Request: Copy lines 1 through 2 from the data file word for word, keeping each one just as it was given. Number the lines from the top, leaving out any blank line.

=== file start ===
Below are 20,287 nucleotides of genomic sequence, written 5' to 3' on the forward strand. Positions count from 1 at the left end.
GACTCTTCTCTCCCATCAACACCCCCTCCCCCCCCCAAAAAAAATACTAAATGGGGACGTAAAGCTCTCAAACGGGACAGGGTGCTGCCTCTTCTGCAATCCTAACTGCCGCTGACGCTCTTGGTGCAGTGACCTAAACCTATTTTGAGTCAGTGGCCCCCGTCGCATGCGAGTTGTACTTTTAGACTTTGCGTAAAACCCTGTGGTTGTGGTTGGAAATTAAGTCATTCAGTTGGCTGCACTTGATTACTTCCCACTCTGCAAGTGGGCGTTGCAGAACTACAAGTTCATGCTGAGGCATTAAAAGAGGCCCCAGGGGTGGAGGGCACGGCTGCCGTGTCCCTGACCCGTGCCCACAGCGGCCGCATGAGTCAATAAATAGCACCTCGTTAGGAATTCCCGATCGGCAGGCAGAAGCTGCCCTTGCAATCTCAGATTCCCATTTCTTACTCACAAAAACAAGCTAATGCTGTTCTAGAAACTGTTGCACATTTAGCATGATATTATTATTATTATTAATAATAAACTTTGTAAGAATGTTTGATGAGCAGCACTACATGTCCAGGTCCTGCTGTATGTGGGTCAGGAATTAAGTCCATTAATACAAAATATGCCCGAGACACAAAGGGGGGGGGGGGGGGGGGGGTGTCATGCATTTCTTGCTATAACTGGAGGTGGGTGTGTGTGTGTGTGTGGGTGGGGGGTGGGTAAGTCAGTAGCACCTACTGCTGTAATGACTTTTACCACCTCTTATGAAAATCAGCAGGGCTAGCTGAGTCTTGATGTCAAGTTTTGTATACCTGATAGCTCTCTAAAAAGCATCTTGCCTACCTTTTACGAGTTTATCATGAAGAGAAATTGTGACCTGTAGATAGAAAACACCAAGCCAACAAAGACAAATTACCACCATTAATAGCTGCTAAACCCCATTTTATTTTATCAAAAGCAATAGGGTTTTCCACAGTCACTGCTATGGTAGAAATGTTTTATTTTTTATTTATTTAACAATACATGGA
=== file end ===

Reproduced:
Below are 20,287 nucleotides of genomic sequence, written 5' to 3' on the forward strand. Positions count from 1 at the left end.
GACTCTTCTCTCCCATCAACACCCCCTCCCCCCCCCAAAAAAAATACTAAATGGGGACGTAAAGCTCTCAAACGGGACAGGGTGCTGCCTCTTCTGCAATCCTAACTGCCGCTGACGCTCTTGGTGCAGTGACCTAAACCTATTTTGAGTCAGTGGCCCCCGTCGCATGCGAGTTGTACTTTTAGACTTTGCGTAAAACCCTGTGGTTGTGGTTGGAAATTAAGTCATTCAGTTGGCTGCACTTGATTACTTCCCACTCTGCAAGTGGGCGTTGCAGAACTACAAGTTCATGCTGAGGCATTAAAAGAGGCCCCAGGGGTGGAGGGCACGGCTGCCGTGTCCCTGACCCGTGCCCACAGCGGCCGCATGAGTCAATAAATAGCACCTCGTTAGGAATTCCCGATCGGCAGGCAGAAGCTGCCCTTGCAATCTCAGATTCCCATTTCTTACTCACAAAAACAAGCTAATGCTGTTCTAGAAACTGTTGCACATTTAGCATGATATTATTATTATTATTAATAATAAACTTTGTAAGAATGTTTGATGAGCAGCACTACATGTCCAGGTCCTGCTGTATGTGGGTCAGGAATTAAGTCCATTAATACAAAATATGCCCGAGACACAAAGGGGGGGGGGGGGGGGGGGGTGTCATGCATTTCTTGCTATAACTGGAGGTGGGTGTGTGTGTGTGTGTGGGTGGGGGGTGGGTAAGTCAGTAGCACCTACTGCTGTAATGACTTTTACCACCTCTTATGAAAATCAGCAGGGCTAGCTGAGTCTTGATGTCAAGTTTTGTATACCTGATAGCTCTCTAAAAAGCATCTTGCCTACCTTTTACGAGTTTATCATGAAGAGAAATTGTGACCTGTAGATAGAAAACACCAAGCCAACAAAGACAAATTACCACCATTAATAGCTGCTAAACCCCATTTTATTTTATCAAAAGCAATAGGGTTTTCCACAGTCACTGCTATGGTAGAAATGTTTTATTTTTTATTTATTTAACAATACATGGA